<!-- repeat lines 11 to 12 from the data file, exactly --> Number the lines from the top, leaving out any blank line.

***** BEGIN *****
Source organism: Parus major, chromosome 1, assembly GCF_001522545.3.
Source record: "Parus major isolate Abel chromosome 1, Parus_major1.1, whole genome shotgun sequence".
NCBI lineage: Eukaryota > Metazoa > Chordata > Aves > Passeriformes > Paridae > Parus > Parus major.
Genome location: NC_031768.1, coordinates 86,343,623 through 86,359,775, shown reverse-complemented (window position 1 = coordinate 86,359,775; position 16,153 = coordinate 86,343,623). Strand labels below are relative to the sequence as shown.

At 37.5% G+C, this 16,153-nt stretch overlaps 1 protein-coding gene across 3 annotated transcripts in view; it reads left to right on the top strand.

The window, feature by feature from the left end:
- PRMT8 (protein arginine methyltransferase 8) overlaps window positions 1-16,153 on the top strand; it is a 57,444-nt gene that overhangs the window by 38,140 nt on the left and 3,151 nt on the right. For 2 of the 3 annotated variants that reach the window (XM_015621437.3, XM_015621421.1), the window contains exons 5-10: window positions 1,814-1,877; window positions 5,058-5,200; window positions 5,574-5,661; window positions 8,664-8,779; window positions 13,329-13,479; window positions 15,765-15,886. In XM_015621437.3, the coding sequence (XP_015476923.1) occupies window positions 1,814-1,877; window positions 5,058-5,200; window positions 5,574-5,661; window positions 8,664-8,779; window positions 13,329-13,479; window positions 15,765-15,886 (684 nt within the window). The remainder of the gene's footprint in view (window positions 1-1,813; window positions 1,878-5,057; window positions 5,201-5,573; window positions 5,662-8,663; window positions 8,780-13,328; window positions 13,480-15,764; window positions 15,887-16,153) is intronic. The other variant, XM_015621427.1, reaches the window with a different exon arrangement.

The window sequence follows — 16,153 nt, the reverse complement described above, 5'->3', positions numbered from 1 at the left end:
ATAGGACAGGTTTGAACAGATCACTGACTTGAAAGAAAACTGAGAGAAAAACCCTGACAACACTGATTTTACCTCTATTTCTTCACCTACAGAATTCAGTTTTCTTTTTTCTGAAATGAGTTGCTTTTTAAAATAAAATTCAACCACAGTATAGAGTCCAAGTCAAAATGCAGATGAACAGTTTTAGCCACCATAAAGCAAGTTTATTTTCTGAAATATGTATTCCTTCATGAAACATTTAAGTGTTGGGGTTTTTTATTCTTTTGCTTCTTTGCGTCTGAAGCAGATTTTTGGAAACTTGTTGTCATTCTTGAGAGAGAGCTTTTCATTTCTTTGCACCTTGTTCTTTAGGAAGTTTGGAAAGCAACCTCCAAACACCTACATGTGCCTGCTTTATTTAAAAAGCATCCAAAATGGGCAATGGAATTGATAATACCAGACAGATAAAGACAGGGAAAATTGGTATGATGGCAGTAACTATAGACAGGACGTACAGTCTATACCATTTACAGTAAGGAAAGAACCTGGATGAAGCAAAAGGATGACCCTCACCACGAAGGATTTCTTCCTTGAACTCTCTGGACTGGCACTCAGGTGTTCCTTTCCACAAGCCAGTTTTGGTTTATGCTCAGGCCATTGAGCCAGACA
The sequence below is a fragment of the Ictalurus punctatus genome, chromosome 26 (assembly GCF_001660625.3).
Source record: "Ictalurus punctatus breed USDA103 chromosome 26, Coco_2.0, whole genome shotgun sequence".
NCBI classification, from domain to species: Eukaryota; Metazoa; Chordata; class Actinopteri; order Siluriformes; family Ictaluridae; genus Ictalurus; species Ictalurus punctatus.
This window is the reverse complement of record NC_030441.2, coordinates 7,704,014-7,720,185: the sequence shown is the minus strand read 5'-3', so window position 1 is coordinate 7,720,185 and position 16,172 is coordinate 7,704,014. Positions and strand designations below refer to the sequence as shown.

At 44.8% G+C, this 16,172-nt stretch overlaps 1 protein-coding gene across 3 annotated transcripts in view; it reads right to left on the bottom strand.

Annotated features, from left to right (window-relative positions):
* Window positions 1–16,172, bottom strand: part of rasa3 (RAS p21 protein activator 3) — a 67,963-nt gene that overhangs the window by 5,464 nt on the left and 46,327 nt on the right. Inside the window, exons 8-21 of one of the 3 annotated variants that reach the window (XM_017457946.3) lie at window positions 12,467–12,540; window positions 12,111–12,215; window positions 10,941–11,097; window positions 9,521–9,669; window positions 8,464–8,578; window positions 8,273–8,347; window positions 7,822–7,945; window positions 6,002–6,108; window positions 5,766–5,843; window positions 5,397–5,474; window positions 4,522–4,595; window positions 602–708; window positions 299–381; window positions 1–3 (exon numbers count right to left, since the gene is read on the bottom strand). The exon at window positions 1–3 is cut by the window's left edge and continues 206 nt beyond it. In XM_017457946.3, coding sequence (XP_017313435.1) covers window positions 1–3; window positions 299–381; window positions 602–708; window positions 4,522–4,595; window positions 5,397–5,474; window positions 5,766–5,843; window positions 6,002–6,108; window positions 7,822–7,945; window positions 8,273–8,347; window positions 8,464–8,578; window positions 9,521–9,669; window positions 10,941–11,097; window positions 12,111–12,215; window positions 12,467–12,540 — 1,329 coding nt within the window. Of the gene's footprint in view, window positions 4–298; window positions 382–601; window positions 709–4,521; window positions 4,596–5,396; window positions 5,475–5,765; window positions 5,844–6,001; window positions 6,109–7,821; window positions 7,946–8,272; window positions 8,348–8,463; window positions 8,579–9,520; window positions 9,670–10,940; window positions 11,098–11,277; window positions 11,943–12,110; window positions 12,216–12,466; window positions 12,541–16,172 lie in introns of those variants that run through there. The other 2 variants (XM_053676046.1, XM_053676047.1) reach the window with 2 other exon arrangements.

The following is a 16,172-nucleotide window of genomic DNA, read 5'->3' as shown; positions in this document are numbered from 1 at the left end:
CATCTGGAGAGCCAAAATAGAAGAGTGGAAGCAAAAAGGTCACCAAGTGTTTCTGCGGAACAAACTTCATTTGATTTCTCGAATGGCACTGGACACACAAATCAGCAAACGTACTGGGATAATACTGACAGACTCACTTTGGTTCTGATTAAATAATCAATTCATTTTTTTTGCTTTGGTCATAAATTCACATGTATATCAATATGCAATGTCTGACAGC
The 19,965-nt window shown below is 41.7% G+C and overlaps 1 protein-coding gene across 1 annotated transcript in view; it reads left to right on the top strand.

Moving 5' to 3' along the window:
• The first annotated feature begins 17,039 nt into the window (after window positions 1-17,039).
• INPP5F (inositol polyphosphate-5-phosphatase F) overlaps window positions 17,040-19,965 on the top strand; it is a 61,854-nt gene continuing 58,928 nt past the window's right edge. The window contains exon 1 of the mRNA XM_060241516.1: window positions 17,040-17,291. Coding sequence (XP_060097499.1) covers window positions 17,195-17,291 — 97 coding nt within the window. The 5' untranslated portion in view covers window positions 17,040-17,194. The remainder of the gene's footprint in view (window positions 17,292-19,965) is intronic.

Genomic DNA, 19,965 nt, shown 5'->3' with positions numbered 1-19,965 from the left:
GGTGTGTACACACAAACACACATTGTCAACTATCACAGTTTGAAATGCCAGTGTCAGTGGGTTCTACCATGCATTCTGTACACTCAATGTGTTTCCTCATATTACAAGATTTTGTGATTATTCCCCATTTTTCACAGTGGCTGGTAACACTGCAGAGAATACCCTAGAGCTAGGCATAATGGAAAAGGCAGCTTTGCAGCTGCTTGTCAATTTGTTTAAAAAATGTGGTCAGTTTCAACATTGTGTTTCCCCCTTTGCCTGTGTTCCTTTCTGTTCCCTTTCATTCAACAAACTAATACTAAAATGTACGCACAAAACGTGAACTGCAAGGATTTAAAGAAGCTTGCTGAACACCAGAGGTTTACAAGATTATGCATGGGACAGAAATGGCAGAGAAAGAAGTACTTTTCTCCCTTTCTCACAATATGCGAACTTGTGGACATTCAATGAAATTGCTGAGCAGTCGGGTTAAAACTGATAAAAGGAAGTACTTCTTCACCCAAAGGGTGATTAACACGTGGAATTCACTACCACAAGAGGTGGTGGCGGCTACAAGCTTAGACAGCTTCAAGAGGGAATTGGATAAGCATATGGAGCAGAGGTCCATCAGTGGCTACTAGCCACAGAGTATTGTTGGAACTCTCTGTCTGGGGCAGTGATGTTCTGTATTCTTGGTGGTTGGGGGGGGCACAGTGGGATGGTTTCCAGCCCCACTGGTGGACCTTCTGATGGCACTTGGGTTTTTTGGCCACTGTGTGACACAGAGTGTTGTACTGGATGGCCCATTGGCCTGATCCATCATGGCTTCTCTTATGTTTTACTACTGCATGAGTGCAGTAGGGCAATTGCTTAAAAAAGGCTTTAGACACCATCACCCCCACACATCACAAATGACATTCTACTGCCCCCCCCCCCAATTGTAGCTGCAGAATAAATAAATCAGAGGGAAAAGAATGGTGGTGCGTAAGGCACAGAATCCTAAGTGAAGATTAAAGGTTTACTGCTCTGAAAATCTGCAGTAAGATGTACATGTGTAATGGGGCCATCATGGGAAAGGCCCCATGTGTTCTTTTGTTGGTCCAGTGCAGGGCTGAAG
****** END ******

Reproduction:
Source record: "Ictalurus punctatus breed USDA103 chromosome 26, Coco_2.0, whole genome shotgun sequence".
NCBI classification, from domain to species: Eukaryota; Metazoa; Chordata; class Actinopteri; order Siluriformes; family Ictaluridae; genus Ictalurus; species Ictalurus punctatus.